Q&A: Mistress Velvet on Being a Black Femme in the Revolution

By Sydney Gore / 30 July 2020

After 2018, Mistress Velvet (a.k.a @missvchicago) practically became a household name after word caught on that the dominatrix uses a radical form of race play to get reparations from her clients. Using a syllabus full of Black feminist theory, Mistress Velvet has found a way to use the system and pay it forward by educating the white cis men that seek her progressive services. Now that she’s stabilized her practice, she’s been linking and building with apprentices to train in the field as well.

An interview with Black Femme Mistress Velvet

During the coronavirus pandemic, Mistress Velvet has been getting back in touch with her body by listening to what it needs and shutting out unsustainable productivity narratives. “How I’m taking care of myself is by being gentle with myself and really embodying harm reduction when I think about what I need to do,” she explains. “I’ve had a lot of internalized body shaming and fatphobia because I saw things like ‘You really have to be productive, here’s how you can keep a workout routine.’ My brain is just not there.”

Mistress Velvet has also been attending massive protests in Chicago to fight system racism and police brutality. As you can imagine, that’s a whole lot of emotional labor for one person to handle which is why the domme is being flexible with herself during the ongoing revolution. She’s figuring out how to maintain structure in a way that doesn’t feel confining and setting intentions that feel good for her in the present.

BDSM is full of boundaries, but the pandemic has taught Mistress Velvet discipline in ways that she never could have predicted such as her newfound appreciation for her home. “It’s really changed my relationship with my home and taught me how to have structure in different ways outside of the capitalist nine to five that I’ve created,” she says.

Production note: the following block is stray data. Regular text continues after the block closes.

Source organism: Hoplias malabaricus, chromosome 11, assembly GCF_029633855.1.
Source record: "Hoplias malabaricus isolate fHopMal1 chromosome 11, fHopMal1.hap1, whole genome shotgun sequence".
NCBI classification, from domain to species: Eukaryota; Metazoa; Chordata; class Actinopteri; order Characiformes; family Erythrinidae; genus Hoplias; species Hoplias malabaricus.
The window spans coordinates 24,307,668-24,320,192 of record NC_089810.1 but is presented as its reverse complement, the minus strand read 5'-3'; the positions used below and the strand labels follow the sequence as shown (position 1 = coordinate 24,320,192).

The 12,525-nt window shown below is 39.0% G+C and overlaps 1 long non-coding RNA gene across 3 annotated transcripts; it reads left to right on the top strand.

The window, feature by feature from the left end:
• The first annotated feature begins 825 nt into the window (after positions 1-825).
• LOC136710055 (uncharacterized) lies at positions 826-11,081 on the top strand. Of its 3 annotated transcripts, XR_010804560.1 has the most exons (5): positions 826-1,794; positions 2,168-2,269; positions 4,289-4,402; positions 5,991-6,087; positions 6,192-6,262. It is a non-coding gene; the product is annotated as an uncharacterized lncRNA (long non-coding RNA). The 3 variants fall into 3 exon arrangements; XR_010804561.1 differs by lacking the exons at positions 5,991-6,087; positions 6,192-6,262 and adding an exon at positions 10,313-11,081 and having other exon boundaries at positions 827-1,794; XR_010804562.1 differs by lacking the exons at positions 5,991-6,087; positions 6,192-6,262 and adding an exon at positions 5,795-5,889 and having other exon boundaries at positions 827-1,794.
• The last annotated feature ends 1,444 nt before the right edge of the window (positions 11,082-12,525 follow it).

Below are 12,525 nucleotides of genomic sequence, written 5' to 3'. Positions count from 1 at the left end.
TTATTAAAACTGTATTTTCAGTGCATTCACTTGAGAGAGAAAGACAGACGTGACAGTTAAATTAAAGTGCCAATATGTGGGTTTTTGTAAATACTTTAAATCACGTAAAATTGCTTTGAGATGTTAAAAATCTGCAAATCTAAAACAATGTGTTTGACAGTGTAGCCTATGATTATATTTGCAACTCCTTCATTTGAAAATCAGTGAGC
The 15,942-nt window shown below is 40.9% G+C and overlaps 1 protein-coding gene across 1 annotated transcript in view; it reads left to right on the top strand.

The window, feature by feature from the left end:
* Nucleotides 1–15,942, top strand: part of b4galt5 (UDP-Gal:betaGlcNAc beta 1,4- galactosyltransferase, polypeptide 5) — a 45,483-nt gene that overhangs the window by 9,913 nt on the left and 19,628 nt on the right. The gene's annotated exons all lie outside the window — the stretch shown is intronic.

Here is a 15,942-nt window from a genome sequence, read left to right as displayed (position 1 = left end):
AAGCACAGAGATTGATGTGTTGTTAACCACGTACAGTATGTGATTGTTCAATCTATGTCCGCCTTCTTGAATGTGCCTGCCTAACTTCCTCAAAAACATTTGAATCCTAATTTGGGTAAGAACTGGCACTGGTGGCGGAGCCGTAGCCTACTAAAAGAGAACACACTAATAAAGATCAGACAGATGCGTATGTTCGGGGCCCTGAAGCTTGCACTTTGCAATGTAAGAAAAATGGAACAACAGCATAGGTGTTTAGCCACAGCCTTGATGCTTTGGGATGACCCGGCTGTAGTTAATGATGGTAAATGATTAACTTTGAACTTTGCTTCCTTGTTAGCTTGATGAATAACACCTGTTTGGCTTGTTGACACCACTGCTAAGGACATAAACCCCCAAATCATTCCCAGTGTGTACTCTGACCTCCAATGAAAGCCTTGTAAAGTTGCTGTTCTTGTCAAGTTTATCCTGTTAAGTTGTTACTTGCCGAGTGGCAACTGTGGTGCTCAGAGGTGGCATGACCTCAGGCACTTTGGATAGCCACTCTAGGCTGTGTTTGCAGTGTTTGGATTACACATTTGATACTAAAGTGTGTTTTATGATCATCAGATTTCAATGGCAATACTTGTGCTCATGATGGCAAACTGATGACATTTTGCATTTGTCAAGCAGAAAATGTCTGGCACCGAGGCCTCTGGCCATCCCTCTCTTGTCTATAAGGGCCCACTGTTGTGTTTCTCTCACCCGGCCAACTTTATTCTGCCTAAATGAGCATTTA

Learn more about Mistress Velvet’s unique experience as a Black femme in the interview below.

What has it been like to be a sex worker during a global pandemic? How have you been affected by the crisis? How have you managed to adapt?

Mistress Velvet: The pandemic obviously shifted the way that in-person sex work looks like. I am not one that’s really good at online like Only Fans. That’s not really where my strengths are so that’s really been an adjustment as well as also trying to push back against narratives that say that online sex work is really easy because it’s not… My dungeon never fully closed because the owner wanted to give people the right to still have access to it. We are very limited in how many people can use the space and all of the factors that we do to take care of health guidelines. We’ve gone through these phases so we’re entering phase three in terms of opening so my own practice is paralleling that in terms of seeing people. According to our phase, I’m like “What kinds of fluids are exchanged and what kind of things can we do together?”

How has the uprising directly impacted your work?

Mistress Velvet: The uprising has really put my specific brand of sex work, which is really involved in race play, Black feminism, and Marxist literature, it has really put it into perspective. I talk with my clients so much, but at the end of the day, there’s still a level of secrecy that they have in their lives because they don’t want to be out as a person procuring sexual services. This uprising has really put these conversations to the forefront to the point that you’re talking about it at the dinner table so a lot of them have really been able to put our work in the context of the national and global systems of oppression in a way that has really been monumental for a lot of my clients and then life-changing for me. I don’t want to give people in positions of privilege a lot of credit, but it is really amazing to witness my clients’ growth and awareness in a very catastrophic way.